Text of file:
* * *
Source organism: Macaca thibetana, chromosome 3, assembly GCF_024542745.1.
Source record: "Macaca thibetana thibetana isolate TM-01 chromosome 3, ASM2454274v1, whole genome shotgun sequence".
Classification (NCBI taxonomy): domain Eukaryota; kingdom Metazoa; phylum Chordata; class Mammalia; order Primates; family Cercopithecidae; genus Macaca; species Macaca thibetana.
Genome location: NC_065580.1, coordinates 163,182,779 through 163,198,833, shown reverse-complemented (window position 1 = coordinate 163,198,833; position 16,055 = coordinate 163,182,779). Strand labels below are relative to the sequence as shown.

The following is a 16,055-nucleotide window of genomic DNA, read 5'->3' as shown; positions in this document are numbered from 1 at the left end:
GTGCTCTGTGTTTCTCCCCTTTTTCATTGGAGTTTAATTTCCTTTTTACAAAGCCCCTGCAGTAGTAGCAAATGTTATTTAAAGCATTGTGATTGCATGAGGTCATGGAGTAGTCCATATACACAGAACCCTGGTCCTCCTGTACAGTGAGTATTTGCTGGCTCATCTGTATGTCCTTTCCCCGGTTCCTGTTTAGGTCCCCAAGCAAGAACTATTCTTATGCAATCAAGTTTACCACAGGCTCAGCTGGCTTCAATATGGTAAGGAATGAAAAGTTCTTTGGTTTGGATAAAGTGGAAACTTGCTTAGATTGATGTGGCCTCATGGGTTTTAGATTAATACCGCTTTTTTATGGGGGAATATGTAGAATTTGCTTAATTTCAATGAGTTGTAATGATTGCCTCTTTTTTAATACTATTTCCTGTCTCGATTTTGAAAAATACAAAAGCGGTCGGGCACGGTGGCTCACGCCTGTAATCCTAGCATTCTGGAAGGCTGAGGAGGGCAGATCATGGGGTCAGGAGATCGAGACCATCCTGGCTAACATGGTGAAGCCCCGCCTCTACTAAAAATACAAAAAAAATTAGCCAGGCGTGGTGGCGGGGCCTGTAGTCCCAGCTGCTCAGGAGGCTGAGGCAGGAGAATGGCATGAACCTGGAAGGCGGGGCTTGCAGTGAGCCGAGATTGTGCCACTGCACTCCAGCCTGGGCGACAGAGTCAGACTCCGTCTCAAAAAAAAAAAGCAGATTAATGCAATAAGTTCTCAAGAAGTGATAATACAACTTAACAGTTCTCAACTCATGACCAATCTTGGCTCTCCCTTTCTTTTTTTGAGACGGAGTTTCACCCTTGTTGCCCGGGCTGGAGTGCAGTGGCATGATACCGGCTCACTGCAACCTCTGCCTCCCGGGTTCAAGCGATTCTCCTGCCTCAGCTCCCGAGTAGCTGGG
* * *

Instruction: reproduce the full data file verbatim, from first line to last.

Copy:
Source organism: Macaca thibetana, chromosome 3, assembly GCF_024542745.1.
Source record: "Macaca thibetana thibetana isolate TM-01 chromosome 3, ASM2454274v1, whole genome shotgun sequence".
Classification (NCBI taxonomy): domain Eukaryota; kingdom Metazoa; phylum Chordata; class Mammalia; order Primates; family Cercopithecidae; genus Macaca; species Macaca thibetana.
Genome location: NC_065580.1, coordinates 163,182,779 through 163,198,833, shown reverse-complemented (window position 1 = coordinate 163,198,833; position 16,055 = coordinate 163,182,779). Strand labels below are relative to the sequence as shown.

The following is a 16,055-nucleotide window of genomic DNA, read 5'->3' as shown; positions in this document are numbered from 1 at the left end:
GTGCTCTGTGTTTCTCCCCTTTTTCATTGGAGTTTAATTTCCTTTTTACAAAGCCCCTGCAGTAGTAGCAAATGTTATTTAAAGCATTGTGATTGCATGAGGTCATGGAGTAGTCCATATACACAGAACCCTGGTCCTCCTGTACAGTGAGTATTTGCTGGCTCATCTGTATGTCCTTTCCCCGGTTCCTGTTTAGGTCCCCAAGCAAGAACTATTCTTATGCAATCAAGTTTACCACAGGCTCAGCTGGCTTCAATATGGTAAGGAATGAAAAGTTCTTTGGTTTGGATAAAGTGGAAACTTGCTTAGATTGATGTGGCCTCATGGGTTTTAGATTAATACCGCTTTTTTATGGGGGAATATGTAGAATTTGCTTAATTTCAATGAGTTGTAATGATTGCCTCTTTTTTAATACTATTTCCTGTCTCGATTTTGAAAAATACAAAAGCGGTCGGGCACGGTGGCTCACGCCTGTAATCCTAGCATTCTGGAAGGCTGAGGAGGGCAGATCATGGGGTCAGGAGATCGAGACCATCCTGGCTAACATGGTGAAGCCCCGCCTCTACTAAAAATACAAAAAAAATTAGCCAGGCGTGGTGGCGGGGCCTGTAGTCCCAGCTGCTCAGGAGGCTGAGGCAGGAGAATGGCATGAACCTGGAAGGCGGGGCTTGCAGTGAGCCGAGATTGTGCCACTGCACTCCAGCCTGGGCGACAGAGTCAGACTCCGTCTCAAAAAAAAAAAGCAGATTAATGCAATAAGTTCTCAAGAAGTGATAATACAACTTAACAGTTCTCAACTCATGACCAATCTTGGCTCTCCCTTTCTTTTTTTGAGACGGAGTTTCACCCTTGTTGCCCGGGCTGGAGTGCAGTGGCATGATACCGGCTCACTGCAACCTCTGCCTCCCGGGTTCAAGCGATTCTCCTGCCTCAGCTCCCGAGTAGCTGGG